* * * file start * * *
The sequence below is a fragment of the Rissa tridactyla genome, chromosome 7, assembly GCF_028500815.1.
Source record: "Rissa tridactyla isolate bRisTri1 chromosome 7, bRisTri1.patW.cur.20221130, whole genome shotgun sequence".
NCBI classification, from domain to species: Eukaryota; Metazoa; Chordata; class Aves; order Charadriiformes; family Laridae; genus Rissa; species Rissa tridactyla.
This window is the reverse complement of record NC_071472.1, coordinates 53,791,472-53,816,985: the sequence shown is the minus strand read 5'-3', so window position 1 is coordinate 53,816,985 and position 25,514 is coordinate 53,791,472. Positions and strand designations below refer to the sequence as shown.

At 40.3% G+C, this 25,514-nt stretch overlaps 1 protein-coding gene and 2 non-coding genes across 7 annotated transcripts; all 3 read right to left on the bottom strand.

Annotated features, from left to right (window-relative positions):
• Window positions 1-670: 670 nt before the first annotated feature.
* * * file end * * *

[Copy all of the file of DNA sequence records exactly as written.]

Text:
The sequence below is a fragment of the Rissa tridactyla genome, chromosome 7, assembly GCF_028500815.1.
Source record: "Rissa tridactyla isolate bRisTri1 chromosome 7, bRisTri1.patW.cur.20221130, whole genome shotgun sequence".
NCBI classification, from domain to species: Eukaryota; Metazoa; Chordata; class Aves; order Charadriiformes; family Laridae; genus Rissa; species Rissa tridactyla.
This window is the reverse complement of record NC_071472.1, coordinates 53,791,472-53,816,985: the sequence shown is the minus strand read 5'-3', so window position 1 is coordinate 53,816,985 and position 25,514 is coordinate 53,791,472. Positions and strand designations below refer to the sequence as shown.

At 40.3% G+C, this 25,514-nt stretch overlaps 1 protein-coding gene and 2 non-coding genes across 7 annotated transcripts; all 3 read right to left on the bottom strand.

Annotated features, from left to right (window-relative positions):
• Window positions 1-670: 670 nt before the first annotated feature.